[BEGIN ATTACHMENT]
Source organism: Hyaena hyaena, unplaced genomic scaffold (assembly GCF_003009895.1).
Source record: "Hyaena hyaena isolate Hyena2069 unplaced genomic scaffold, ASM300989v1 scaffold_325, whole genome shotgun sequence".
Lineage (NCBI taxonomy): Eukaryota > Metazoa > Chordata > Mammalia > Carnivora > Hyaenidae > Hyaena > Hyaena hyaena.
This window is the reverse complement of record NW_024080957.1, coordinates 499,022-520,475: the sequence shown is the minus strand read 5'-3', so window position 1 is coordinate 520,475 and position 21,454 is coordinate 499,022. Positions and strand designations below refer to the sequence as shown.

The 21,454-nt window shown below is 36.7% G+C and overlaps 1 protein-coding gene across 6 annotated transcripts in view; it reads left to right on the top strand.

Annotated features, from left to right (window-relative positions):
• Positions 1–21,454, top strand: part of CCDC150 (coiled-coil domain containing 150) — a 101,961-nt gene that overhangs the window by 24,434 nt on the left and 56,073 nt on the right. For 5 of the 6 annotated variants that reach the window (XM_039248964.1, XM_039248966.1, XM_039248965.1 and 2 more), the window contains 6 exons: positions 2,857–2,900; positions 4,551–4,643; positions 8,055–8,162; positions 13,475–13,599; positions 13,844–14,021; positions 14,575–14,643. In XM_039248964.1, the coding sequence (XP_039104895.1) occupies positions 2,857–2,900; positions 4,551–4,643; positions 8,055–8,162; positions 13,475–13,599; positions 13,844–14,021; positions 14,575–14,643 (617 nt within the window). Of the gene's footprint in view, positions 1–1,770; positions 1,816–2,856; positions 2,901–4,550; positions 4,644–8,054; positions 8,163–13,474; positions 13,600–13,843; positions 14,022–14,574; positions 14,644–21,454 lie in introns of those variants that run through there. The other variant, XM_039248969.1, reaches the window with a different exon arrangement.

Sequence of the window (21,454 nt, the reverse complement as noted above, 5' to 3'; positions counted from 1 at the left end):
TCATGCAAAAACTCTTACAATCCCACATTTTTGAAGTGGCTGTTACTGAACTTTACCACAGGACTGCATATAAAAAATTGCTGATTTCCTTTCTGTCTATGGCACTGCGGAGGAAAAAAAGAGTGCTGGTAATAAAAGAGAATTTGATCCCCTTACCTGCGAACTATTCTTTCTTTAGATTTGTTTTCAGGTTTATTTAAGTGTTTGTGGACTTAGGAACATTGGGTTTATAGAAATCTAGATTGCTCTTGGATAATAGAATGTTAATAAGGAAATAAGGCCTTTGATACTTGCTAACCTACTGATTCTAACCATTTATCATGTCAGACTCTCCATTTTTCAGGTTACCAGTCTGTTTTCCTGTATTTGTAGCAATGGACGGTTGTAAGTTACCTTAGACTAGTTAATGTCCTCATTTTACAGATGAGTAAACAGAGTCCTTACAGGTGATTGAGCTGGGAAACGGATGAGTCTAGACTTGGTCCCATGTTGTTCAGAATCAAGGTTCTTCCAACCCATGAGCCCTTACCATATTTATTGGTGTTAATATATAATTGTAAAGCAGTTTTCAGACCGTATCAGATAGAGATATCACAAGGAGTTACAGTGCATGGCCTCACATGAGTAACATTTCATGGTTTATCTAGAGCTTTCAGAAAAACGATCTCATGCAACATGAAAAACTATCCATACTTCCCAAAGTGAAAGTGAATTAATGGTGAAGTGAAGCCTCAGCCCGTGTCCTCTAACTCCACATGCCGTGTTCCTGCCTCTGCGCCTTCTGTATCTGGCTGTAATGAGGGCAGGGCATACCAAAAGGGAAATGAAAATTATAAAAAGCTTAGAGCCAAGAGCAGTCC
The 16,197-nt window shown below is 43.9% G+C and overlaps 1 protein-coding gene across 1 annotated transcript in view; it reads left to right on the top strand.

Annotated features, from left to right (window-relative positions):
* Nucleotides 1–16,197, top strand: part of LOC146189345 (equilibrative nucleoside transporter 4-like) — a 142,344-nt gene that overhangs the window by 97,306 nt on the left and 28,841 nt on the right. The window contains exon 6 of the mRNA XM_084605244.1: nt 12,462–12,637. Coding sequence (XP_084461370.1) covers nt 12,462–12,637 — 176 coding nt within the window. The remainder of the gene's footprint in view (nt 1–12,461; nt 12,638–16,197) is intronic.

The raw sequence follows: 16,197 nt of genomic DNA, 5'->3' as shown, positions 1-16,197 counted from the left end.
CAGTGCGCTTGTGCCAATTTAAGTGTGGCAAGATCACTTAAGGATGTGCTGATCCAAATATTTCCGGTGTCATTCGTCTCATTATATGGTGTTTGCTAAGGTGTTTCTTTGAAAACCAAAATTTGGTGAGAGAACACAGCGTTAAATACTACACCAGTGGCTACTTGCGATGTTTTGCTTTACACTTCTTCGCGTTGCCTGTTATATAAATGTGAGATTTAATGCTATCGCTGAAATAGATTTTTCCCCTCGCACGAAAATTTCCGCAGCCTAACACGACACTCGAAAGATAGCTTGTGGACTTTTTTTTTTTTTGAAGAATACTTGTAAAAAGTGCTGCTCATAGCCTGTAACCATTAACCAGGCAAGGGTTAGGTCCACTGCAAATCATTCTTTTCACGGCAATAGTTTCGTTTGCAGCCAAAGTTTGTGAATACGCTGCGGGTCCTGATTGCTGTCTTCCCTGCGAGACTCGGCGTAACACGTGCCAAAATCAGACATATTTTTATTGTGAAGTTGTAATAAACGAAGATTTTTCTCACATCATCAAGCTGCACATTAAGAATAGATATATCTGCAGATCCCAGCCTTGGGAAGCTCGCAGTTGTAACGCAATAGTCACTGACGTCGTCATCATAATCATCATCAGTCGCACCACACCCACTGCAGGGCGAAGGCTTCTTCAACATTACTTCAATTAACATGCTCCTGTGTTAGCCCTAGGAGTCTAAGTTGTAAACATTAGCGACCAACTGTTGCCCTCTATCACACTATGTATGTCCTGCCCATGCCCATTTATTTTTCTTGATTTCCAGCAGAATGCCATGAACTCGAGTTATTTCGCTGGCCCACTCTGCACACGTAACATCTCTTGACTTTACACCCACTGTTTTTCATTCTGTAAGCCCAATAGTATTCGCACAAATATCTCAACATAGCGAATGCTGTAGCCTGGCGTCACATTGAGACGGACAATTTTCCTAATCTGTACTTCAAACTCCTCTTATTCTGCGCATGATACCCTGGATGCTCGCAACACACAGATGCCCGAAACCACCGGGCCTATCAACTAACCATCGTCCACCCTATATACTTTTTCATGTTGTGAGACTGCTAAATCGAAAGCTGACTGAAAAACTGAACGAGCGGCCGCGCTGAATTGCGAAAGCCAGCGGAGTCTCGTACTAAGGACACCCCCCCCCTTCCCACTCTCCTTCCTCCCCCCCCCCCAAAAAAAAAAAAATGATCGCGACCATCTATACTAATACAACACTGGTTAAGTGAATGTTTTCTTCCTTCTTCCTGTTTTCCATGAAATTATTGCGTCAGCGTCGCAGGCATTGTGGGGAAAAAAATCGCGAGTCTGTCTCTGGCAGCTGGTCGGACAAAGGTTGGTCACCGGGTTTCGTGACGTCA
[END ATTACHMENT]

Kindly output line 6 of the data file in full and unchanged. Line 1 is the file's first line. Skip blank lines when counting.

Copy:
Annotated features, from left to right (window-relative positions):